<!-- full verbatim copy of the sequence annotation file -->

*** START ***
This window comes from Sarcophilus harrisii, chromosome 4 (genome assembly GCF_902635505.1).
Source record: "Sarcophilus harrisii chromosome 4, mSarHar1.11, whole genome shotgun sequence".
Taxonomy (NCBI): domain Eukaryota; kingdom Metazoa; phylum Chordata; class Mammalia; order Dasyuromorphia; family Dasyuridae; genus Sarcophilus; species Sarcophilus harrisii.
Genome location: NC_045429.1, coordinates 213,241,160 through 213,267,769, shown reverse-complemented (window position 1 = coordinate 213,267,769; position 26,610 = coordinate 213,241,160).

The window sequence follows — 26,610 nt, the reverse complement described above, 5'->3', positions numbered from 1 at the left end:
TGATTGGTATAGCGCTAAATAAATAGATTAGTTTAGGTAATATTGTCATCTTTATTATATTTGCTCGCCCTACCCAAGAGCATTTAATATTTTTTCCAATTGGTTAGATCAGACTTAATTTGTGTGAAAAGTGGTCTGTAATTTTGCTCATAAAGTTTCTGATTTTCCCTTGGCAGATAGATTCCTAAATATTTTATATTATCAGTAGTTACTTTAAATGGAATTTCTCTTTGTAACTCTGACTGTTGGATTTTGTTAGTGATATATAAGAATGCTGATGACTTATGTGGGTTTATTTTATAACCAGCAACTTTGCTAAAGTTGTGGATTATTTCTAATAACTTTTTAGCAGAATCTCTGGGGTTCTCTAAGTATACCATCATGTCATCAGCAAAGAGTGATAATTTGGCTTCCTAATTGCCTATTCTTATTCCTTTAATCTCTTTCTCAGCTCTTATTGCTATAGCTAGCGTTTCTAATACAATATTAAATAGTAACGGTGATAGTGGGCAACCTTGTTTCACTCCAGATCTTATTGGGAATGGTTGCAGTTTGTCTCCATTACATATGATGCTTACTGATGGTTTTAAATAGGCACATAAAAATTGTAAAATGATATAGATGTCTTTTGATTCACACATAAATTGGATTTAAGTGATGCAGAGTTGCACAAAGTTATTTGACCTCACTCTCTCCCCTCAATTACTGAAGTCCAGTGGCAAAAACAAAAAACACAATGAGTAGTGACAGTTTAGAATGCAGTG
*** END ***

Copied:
This window comes from Sarcophilus harrisii, chromosome 4 (genome assembly GCF_902635505.1).
Source record: "Sarcophilus harrisii chromosome 4, mSarHar1.11, whole genome shotgun sequence".
Taxonomy (NCBI): domain Eukaryota; kingdom Metazoa; phylum Chordata; class Mammalia; order Dasyuromorphia; family Dasyuridae; genus Sarcophilus; species Sarcophilus harrisii.
Genome location: NC_045429.1, coordinates 213,241,160 through 213,267,769, shown reverse-complemented (window position 1 = coordinate 213,267,769; position 26,610 = coordinate 213,241,160).

The window sequence follows — 26,610 nt, the reverse complement described above, 5'->3', positions numbered from 1 at the left end:
TGATTGGTATAGCGCTAAATAAATAGATTAGTTTAGGTAATATTGTCATCTTTATTATATTTGCTCGCCCTACCCAAGAGCATTTAATATTTTTTCCAATTGGTTAGATCAGACTTAATTTGTGTGAAAAGTGGTCTGTAATTTTGCTCATAAAGTTTCTGATTTTCCCTTGGCAGATAGATTCCTAAATATTTTATATTATCAGTAGTTACTTTAAATGGAATTTCTCTTTGTAACTCTGACTGTTGGATTTTGTTAGTGATATATAAGAATGCTGATGACTTATGTGGGTTTATTTTATAACCAGCAACTTTGCTAAAGTTGTGGATTATTTCTAATAACTTTTTAGCAGAATCTCTGGGGTTCTCTAAGTATACCATCATGTCATCAGCAAAGAGTGATAATTTGGCTTCCTAATTGCCTATTCTTATTCCTTTAATCTCTTTCTCAGCTCTTATTGCTATAGCTAGCGTTTCTAATACAATATTAAATAGTAACGGTGATAGTGGGCAACCTTGTTTCACTCCAGATCTTATTGGGAATGGTTGCAGTTTGTCTCCATTACATATGATGCTTACTGATGGTTTTAAATAGGCACATAAAAATTGTAAAATGATATAGATGTCTTTTGATTCACACATAAATTGGATTTAAGTGATGCAGAGTTGCACAAAGTTATTTGACCTCACTCTCTCCCCTCAATTACTGAAGTCCAGTGGCAAAAACAAAAAACACAATGAGTAGTGACAGTTTAGAATGCAGTG